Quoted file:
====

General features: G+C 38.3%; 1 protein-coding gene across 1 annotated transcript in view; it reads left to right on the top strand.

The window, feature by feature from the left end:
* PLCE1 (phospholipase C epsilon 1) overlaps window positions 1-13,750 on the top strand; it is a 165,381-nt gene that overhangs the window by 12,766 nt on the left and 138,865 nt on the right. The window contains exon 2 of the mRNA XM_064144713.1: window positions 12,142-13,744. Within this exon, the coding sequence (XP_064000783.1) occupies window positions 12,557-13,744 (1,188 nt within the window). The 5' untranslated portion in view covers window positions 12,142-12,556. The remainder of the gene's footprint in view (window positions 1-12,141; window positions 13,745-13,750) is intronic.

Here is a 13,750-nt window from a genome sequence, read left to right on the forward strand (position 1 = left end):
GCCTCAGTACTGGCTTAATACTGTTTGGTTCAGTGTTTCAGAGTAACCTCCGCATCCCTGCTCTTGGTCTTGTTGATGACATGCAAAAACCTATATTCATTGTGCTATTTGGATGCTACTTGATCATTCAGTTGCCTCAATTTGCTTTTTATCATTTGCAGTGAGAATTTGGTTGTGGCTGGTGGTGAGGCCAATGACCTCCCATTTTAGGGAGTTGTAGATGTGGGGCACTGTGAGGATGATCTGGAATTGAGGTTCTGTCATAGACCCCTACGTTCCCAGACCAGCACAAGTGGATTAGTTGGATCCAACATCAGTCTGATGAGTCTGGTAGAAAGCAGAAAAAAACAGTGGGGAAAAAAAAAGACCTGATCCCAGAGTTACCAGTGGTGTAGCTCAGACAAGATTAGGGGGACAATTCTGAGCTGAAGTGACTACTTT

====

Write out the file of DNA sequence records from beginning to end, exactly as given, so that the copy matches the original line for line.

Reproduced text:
General features: G+C 38.3%; 1 protein-coding gene across 1 annotated transcript in view; it reads left to right on the top strand.

The window, feature by feature from the left end:
* PLCE1 (phospholipase C epsilon 1) overlaps window positions 1-13,750 on the top strand; it is a 165,381-nt gene that overhangs the window by 12,766 nt on the left and 138,865 nt on the right. The window contains exon 2 of the mRNA XM_064144713.1: window positions 12,142-13,744. Within this exon, the coding sequence (XP_064000783.1) occupies window positions 12,557-13,744 (1,188 nt within the window). The 5' untranslated portion in view covers window positions 12,142-12,556. The remainder of the gene's footprint in view (window positions 1-12,141; window positions 13,745-13,750) is intronic.

Here is a 13,750-nt window from a genome sequence, read left to right on the forward strand (position 1 = left end):
GCCTCAGTACTGGCTTAATACTGTTTGGTTCAGTGTTTCAGAGTAACCTCCGCATCCCTGCTCTTGGTCTTGTTGATGACATGCAAAAACCTATATTCATTGTGCTATTTGGATGCTACTTGATCATTCAGTTGCCTCAATTTGCTTTTTATCATTTGCAGTGAGAATTTGGTTGTGGCTGGTGGTGAGGCCAATGACCTCCCATTTTAGGGAGTTGTAGATGTGGGGCACTGTGAGGATGATCTGGAATTGAGGTTCTGTCATAGACCCCTACGTTCCCAGACCAGCACAAGTGGATTAGTTGGATCCAACATCAGTCTGATGAGTCTGGTAGAAAGCAGAAAAAAACAGTGGGGAAAAAAAAAGACCTGATCCCAGAGTTACCAGTGGTGTAGCTCAGACAAGATTAGGGGGACAATTCTGAGCTGAAGTGACTACTTT